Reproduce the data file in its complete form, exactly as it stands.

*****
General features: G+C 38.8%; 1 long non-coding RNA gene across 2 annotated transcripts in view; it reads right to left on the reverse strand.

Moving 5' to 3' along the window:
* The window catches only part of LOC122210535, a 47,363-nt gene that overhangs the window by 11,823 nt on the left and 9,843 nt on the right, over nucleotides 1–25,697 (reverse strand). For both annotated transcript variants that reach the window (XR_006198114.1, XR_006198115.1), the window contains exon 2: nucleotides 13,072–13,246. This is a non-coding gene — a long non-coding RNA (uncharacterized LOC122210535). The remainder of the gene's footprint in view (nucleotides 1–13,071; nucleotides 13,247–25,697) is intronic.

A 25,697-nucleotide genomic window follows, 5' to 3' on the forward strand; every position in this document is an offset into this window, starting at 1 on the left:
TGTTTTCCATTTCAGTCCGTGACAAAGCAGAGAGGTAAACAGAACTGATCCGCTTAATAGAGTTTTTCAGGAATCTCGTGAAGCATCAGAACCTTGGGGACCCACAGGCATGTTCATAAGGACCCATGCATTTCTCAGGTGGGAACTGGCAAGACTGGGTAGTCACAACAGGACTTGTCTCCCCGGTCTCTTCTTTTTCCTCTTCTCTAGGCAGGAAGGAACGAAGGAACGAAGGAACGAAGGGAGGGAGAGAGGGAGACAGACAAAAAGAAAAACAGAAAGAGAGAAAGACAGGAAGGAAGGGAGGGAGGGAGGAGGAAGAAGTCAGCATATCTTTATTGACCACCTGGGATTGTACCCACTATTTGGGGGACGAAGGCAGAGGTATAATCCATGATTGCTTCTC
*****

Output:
General features: G+C 38.8%; 1 long non-coding RNA gene across 2 annotated transcripts in view; it reads right to left on the reverse strand.

Moving 5' to 3' along the window:
* The window catches only part of LOC122210535, a 47,363-nt gene that overhangs the window by 11,823 nt on the left and 9,843 nt on the right, over nucleotides 1–25,697 (reverse strand). For both annotated transcript variants that reach the window (XR_006198114.1, XR_006198115.1), the window contains exon 2: nucleotides 13,072–13,246. This is a non-coding gene — a long non-coding RNA (uncharacterized LOC122210535). The remainder of the gene's footprint in view (nucleotides 1–13,071; nucleotides 13,247–25,697) is intronic.

A 25,697-nucleotide genomic window follows, 5' to 3' on the forward strand; every position in this document is an offset into this window, starting at 1 on the left:
TGTTTTCCATTTCAGTCCGTGACAAAGCAGAGAGGTAAACAGAACTGATCCGCTTAATAGAGTTTTTCAGGAATCTCGTGAAGCATCAGAACCTTGGGGACCCACAGGCATGTTCATAAGGACCCATGCATTTCTCAGGTGGGAACTGGCAAGACTGGGTAGTCACAACAGGACTTGTCTCCCCGGTCTCTTCTTTTTCCTCTTCTCTAGGCAGGAAGGAACGAAGGAACGAAGGAACGAAGGGAGGGAGAGAGGGAGACAGACAAAAAGAAAAACAGAAAGAGAGAAAGACAGGAAGGAAGGGAGGGAGGGAGGAGGAAGAAGTCAGCATATCTTTATTGACCACCTGGGATTGTACCCACTATTTGGGGGACGAAGGCAGAGGTATAATCCATGATTGCTTCTC